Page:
Our goal today is to discover and to clear the road that will bring us to this stage. The goal still remains consequently to lay the foundation of a revolutionary process by advancing the objective conditions and by beginning to organize the subjective forces. We will not reach it without joining immediately a grand strategic insight and a strong dose of political realism. Already Marx, due to his maturity, [parvenu a sa maturite] had understood that “it is from within the current society that it is necessary to take all the weapons to fight it.” It is from this maturity that it is necessary for us to set off again today if we want to avoid rediscovering the childhood sensations of the workers movement. It is evident for example that different levels of political development exist, that will always exist, at the heart very of the working class, and that the most advanced sectors will always have to confront the problem of the direction of the most backward sectors, just as the whole of the class will have to confront the problem of a real political unity that cannot be achieved except through the party and its center [en son sein]. It is also as evident that the problem of the workers’ hegemony exists not over the other classes, but over the other parts of what we will call approximately and in a general manner the working [laborieuses] masses. This, on the theoretical level, constitutes the difference between the direct forms of productive work and its indirect forms, a difference that will deepen, express itself, on the directly political level, exactly by the hegemony of the working class over the nation [le peuple]. To ensure that it is inside the working class that the nation plays its role, this is always a current problem for the revolution in Italy. Not of course to win a democratic majority in the bourgeois parliament, but to construct a political bloc of social forces and to use it as a material lever that will derail one by one, then together, the internal connections of the political power of the opponent: a fearsome popular power, maneuvered, controlled and directed by the working class thanks to its tool, the party. It is what had always characterized the goals of the party, that is now precisely excluded: to play the role of mediator in the relations that exist between related classes, that is between the different stratums and all their ideologies, all in an system of alliance. To have reduced the party to be the wax that seals the historic bloc, this was, if not the most, one of the most determinant factors, of the blocking of all revolutionary perspective in Italy. The Gramscian concept of the historic bloc limited itself to identifying a specific state, a national moment of capitalist development. Its immediate generalization, that one finds in the works written in prison, was already a first error. The second error, a lot more grave, was in the Togliattian vulgarisation under the form of the new party that had to aim to identify itself more and more with this historic bloc going as far as to dissolve itself in it until the history of the nation comes to merge completely with the national politics of the people’s party. It is too easy to say today: the design failed. The truth is that it could not have succeed. Capitalism does not allow those that speak in the name of the class enemy to do these kinds of things. This would be in a purely formal manner. This program, capitalism keeps for itself, adapts it to its level and uses it for its own development. Everyone said that Togliatti was realistic. He was maybe the man most removed from the social reality of his country that the Italian workers’ movement ever knew. One wonders if his realism was really calculating opportunism, or very well, a poorly argued utopia.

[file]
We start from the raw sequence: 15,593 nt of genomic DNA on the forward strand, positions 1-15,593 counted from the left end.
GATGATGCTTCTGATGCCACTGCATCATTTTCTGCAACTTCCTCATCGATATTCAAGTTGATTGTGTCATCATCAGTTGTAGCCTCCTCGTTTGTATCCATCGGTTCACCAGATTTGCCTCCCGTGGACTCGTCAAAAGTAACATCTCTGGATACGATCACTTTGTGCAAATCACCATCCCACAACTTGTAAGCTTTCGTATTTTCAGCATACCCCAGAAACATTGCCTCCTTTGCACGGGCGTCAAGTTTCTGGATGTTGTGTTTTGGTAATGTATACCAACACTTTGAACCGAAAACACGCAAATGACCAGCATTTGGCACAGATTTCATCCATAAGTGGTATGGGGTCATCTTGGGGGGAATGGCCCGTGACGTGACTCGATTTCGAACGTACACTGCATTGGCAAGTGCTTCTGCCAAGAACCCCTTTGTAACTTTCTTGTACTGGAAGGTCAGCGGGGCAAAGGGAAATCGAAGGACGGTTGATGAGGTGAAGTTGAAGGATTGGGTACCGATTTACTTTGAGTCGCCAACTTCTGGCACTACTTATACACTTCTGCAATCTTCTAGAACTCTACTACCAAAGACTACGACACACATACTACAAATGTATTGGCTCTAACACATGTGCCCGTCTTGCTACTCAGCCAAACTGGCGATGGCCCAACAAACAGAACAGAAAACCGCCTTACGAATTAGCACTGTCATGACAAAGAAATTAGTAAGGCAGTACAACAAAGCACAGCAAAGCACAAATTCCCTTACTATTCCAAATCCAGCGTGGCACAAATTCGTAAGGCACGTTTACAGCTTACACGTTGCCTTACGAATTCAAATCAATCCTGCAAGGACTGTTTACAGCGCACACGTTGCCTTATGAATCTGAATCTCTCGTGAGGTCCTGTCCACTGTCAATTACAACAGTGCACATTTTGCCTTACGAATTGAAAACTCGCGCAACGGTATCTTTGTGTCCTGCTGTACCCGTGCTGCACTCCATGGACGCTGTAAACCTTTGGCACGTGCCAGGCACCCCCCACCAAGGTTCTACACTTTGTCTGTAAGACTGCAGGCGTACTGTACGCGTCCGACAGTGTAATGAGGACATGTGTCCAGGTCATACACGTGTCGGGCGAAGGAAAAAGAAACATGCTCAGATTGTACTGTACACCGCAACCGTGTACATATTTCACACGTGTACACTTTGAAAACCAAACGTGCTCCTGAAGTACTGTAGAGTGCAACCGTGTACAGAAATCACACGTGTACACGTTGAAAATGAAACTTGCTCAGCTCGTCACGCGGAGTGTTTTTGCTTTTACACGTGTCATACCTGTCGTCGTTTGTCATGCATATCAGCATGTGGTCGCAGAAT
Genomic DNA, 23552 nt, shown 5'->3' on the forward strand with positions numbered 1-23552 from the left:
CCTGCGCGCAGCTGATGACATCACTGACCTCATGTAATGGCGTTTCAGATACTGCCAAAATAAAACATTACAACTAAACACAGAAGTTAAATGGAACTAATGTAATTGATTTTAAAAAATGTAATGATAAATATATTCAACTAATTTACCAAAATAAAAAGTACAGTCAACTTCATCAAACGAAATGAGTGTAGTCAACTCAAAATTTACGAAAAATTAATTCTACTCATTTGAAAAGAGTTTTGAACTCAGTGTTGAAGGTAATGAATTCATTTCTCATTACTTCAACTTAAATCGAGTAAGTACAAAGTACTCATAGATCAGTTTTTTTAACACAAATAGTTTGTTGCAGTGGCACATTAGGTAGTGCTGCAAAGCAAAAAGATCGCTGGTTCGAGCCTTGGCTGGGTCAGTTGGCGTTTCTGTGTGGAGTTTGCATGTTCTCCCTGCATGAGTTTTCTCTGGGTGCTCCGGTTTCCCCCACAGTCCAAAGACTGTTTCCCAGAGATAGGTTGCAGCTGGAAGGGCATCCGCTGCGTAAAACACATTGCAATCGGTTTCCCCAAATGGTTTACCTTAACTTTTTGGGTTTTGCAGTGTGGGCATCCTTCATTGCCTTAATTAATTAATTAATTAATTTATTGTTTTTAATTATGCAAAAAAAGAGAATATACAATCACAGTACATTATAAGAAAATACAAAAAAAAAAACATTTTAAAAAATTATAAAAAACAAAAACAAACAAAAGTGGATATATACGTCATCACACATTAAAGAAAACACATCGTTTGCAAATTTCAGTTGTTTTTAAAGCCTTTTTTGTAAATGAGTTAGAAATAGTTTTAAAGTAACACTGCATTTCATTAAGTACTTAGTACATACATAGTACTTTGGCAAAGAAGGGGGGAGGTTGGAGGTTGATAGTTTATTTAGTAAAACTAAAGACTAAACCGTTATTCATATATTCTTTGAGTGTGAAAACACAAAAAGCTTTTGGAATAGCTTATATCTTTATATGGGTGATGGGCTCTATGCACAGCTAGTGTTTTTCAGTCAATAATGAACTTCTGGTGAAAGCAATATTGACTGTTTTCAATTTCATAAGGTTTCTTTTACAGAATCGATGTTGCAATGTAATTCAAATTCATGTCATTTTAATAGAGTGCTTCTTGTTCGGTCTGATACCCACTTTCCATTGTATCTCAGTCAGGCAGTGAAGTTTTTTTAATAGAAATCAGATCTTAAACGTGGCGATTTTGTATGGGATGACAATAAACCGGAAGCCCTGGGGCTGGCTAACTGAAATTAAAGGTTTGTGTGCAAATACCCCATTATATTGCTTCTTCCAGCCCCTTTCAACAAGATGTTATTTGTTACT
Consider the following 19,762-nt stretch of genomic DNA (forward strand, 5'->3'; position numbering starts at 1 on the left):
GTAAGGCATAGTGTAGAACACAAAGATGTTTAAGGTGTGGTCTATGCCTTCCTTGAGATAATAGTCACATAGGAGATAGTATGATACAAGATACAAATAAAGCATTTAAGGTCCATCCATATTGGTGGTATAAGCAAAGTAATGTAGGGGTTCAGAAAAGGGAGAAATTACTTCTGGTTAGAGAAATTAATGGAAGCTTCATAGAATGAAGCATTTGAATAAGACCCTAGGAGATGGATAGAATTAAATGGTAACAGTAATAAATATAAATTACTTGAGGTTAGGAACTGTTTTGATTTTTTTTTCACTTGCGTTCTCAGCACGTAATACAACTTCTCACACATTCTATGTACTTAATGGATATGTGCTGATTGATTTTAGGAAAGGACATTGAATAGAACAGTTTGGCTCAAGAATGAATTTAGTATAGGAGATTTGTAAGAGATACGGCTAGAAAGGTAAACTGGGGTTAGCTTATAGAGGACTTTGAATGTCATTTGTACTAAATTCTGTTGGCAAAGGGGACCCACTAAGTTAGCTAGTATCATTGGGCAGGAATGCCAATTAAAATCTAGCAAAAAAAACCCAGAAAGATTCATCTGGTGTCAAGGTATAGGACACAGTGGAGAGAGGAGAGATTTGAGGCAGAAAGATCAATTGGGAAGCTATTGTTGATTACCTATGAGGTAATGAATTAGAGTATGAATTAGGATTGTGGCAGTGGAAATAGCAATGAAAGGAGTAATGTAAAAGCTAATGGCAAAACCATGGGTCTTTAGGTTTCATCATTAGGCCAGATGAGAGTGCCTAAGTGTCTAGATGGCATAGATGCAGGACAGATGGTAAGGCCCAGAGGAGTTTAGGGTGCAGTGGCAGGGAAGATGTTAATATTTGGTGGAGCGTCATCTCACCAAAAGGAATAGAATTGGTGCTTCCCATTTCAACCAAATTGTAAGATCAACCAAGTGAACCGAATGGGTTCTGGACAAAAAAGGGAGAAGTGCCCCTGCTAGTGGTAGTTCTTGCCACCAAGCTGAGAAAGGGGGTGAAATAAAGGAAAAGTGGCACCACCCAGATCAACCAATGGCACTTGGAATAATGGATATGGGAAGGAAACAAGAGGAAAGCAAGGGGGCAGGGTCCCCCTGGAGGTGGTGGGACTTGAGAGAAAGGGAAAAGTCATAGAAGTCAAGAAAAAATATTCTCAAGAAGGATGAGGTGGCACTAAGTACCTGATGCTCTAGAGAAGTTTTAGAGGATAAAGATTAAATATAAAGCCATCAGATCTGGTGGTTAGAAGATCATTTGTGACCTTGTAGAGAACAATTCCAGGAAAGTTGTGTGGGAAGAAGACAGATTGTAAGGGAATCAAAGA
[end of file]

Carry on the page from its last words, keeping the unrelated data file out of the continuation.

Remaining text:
It is not by chance if it is necessary to resume, at this point, the analysis of the current phase of this social reality. It still remains entirely to sort out the account of Italian capitalism. It is undoubted that Italy finds itself currently in the phase that precedes immediately a stabilization of capitalism at its level of full maturity. The internal situation as well as the international links forge ahead this process with an irresistible force. It is also as evident that the Italian workers’ movement finds itself in the phase that precedes immediately a social democratic compromise at the traditional political level. And there again the internal context just as the international situation pushes in the direction of a strong acceleration of this development. We propose the hypothesis that these two processes do not present the same mechanical and irresistible objectivity. And that on the contrary the class struggle, in its current phase in Italy, must seek to separate these two processes, to put them in contradiction in such a way as to make them progress in opposite directions. The objective being to reach for the first time and therefore during an original revolutionary experience an economic maturity of capital in the presence of a politically strong working class. To do this it is necessary first of all to block in Italy what has constituted the historic path that all the advanced capitalist societies have followed; this is only feasible by preventing a stabilization of the system to another level, that would gain it, at that very moment, all that the political terrain counts as new available margins [compte de nouvelles marges disponible]; this is also the only way to preserve for workers this political threat towards the system which everyone knows well risks disappearing during the following decades if it does not endow itself in its decisive moments and in its crucial points, with functioning forms and with explicit organization. Maturity without stabilization, economic development without political stability: it is on this stiff rope that it is necessary to make capital walk, in order to mobilize again at the same time the working class forces that will cause it to fall. Without the general defeat of the working class there will not be political stabilization: in this moment this is what the capitalist initiative wants to bring about. The workers’ defeats on the general level, are also the ones (maybe the only ones) that mow down the base and decapitate all possibilities to form organizations immediately by removing all the concrete potentials of offensive struggles, by redirecting the mass of workers towards henceforth traditional behaviors of political passivity and of purely economic refusal. When the official workers movement of a capitalist country displays in its entirety openly social democratic positions, it is necessary to possess an alternative organization ready to take over its role: that is to be able to pull behind it right away the political majority of the working class. The experience that we have of international capitalism showed that if this condition is not met revolutionary perspectives are closed off for a long period. Consequently this is the condition that it is necessary to bring about. It is necessary to work starting today to prepare this alternative organization at the moment, by mustering the maximum amount of forces, by maintaining as much control as possible of the situation, and by displaying the largest measure of long term insight, and of practical skillfulness.